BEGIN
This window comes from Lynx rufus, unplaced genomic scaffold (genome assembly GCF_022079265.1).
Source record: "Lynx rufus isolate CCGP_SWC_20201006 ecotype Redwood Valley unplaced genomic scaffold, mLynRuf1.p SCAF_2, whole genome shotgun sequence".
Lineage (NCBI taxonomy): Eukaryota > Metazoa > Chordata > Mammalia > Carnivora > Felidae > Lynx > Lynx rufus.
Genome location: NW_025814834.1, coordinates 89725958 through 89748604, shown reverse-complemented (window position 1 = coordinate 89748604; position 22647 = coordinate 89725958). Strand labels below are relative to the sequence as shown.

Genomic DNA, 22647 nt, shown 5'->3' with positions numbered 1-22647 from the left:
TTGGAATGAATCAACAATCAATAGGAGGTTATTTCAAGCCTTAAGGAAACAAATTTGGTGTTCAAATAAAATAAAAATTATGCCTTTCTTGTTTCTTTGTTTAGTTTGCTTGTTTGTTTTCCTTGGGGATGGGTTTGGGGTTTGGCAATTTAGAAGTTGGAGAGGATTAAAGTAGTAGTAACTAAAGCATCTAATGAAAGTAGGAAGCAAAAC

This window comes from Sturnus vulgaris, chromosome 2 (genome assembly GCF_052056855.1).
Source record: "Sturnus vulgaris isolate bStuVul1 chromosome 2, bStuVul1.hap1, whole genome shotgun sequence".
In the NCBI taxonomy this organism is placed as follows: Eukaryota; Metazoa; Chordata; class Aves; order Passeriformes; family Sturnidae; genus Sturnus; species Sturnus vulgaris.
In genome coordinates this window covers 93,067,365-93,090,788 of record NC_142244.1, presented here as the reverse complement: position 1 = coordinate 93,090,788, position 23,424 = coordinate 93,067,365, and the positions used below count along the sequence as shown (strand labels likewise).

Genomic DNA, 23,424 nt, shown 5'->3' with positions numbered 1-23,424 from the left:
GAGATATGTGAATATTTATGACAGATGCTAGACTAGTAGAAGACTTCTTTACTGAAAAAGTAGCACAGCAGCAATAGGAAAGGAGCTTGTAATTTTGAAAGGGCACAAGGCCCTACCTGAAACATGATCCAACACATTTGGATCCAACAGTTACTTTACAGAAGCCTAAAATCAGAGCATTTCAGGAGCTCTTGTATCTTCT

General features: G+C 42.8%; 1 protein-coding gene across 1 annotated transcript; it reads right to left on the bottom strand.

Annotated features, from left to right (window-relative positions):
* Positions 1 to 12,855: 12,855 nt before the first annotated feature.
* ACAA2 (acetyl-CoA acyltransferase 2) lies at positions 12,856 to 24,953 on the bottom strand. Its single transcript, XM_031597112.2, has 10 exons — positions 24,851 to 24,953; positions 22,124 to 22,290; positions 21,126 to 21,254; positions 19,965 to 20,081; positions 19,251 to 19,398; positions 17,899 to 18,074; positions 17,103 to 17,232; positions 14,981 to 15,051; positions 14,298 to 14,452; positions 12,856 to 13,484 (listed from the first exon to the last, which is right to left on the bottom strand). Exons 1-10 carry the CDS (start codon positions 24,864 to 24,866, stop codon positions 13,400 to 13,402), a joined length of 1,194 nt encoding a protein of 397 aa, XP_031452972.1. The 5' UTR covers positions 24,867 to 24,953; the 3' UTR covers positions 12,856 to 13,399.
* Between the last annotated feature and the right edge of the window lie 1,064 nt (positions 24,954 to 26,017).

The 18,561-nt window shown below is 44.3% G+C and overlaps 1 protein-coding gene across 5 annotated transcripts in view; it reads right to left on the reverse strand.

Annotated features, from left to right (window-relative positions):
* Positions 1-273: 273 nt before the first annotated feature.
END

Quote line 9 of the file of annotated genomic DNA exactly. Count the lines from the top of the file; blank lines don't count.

In the NCBI taxonomy this organism is placed as follows: Eukaryota; Metazoa; Chordata; class Aves; order Passeriformes; family Sturnidae; genus Sturnus; species Sturnus vulgaris.